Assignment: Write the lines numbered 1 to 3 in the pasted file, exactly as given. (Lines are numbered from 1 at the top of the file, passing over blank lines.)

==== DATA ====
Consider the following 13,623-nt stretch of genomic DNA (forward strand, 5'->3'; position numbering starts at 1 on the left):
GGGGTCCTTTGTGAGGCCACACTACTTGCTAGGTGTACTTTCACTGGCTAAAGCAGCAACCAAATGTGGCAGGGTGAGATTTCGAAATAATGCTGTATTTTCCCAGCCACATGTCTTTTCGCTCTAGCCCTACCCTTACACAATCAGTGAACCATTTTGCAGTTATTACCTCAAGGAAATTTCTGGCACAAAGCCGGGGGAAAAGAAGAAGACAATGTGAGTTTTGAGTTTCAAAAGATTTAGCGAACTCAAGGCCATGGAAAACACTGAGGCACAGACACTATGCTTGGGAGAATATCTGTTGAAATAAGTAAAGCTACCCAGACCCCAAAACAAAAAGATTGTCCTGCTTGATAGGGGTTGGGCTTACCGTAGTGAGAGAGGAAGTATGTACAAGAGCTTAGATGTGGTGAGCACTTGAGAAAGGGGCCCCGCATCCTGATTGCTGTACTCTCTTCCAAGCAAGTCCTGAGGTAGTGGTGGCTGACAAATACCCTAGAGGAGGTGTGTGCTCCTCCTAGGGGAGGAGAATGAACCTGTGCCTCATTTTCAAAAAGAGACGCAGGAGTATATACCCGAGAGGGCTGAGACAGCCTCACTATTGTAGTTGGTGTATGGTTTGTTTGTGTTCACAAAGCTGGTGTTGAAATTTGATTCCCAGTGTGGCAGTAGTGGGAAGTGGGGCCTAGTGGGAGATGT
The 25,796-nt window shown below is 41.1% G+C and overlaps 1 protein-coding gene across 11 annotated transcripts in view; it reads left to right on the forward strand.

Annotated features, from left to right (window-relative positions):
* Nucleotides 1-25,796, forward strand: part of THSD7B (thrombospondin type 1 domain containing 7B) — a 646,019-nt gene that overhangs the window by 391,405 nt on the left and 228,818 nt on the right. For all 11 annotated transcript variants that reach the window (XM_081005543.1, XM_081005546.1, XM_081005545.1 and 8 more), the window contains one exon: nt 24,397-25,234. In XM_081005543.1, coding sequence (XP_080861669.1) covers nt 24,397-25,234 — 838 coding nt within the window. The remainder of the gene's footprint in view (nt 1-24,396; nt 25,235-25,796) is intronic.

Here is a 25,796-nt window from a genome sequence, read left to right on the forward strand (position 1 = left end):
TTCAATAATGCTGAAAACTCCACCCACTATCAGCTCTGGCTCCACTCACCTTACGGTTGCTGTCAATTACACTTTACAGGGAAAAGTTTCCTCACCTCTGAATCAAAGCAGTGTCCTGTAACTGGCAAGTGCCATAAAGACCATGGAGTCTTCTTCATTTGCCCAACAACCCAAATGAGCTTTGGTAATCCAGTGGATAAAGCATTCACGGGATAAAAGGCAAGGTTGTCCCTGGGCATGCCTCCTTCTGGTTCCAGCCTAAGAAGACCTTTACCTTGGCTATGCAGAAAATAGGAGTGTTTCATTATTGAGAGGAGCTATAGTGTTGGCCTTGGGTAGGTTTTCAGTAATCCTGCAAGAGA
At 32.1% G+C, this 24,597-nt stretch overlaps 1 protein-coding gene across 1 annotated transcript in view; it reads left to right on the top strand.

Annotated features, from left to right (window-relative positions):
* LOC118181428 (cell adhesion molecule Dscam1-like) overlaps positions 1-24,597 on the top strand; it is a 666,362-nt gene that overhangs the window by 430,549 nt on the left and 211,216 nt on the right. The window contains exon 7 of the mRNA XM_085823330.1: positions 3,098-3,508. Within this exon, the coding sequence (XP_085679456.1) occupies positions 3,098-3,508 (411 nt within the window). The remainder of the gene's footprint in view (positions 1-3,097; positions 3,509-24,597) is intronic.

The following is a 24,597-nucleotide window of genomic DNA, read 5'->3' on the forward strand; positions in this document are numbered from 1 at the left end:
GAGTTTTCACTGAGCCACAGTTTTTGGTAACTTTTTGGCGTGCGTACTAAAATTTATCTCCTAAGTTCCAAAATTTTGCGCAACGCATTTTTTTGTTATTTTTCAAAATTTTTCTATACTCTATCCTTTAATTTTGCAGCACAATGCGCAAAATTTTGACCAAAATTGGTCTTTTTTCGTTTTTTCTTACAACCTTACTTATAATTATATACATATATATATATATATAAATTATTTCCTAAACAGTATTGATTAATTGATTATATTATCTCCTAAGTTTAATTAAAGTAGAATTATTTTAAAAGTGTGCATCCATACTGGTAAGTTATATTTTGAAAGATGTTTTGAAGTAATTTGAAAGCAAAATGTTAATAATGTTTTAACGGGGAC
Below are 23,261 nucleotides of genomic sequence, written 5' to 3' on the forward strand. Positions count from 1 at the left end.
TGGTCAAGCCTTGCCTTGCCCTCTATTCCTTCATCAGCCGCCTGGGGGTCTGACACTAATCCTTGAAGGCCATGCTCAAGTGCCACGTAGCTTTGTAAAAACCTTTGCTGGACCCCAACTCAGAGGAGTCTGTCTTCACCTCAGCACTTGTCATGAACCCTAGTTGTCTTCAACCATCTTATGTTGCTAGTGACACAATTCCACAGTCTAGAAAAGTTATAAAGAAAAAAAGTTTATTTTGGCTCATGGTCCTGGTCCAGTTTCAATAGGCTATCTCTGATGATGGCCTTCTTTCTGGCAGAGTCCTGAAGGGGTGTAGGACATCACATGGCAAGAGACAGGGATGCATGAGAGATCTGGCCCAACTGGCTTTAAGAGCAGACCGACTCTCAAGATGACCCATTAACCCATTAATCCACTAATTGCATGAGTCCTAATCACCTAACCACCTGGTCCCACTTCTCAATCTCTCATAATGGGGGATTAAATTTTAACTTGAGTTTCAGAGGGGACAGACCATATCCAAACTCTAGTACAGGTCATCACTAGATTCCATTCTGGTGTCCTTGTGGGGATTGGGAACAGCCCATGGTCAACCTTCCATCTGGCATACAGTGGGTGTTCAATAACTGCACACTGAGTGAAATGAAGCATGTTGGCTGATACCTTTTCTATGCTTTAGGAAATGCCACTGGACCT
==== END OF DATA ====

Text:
Consider the following 13,623-nt stretch of genomic DNA (forward strand, 5'->3'; position numbering starts at 1 on the left):
GGGGTCCTTTGTGAGGCCACACTACTTGCTAGGTGTACTTTCACTGGCTAAAGCAGCAACCAAATGTGGCAGGGTGAGATTTCGAAATAATGCTGTATTTTCCCAGCCACATGTCTTTTCGCTCTAGCCCTACCCTTACACAATCAGTGAACCATTTTGCAGTTATTACCTCAAGGAAATTTCTGGCACAAAGCCGGGGGAAAAGAAGAAGACAATGTGAGTTTTGAGTTTCAAAAGATTTAGCGAACTCAAGGCCATGGAAAACACTGAGGCACAGACACTATGCTTGGGAGAATATCTGTTGAAATAAGTAAAGCTACCCAGACCCCAAAACAAAAAGATTGTCCTGCTTGATAGGGGTTGGGCTTACCGTAGTGAGAGAGGAAGTATGTACAAGAGCTTAGATGTGGTGAGCACTTGAGAAAGGGGCCCCGCATCCTGATTGCTGTACTCTCTTCCAAGCAAGTCCTGAGGTAGTGGTGGCTGACAAATACCCTAGAGGAGGTGTGTGCTCCTCCTAGGGGAGGAGAATGAACCTGTGCCTCATTTTCAAAAAGAGACGCAGGAGTATATACCCGAGAGGGCTGAGACAGCCTCACTATTGTAGTTGGTGTATGGTTTGTTTGTGTTCACAAAGCTGGTGTTGAAATTTGATTCCCAGTGTGGCAGTAGTGGGAAGTGGGGCCTAGTGGGAGATGT
The 25,796-nt window shown below is 41.1% G+C and overlaps 1 protein-coding gene across 11 annotated transcripts in view; it reads left to right on the forward strand.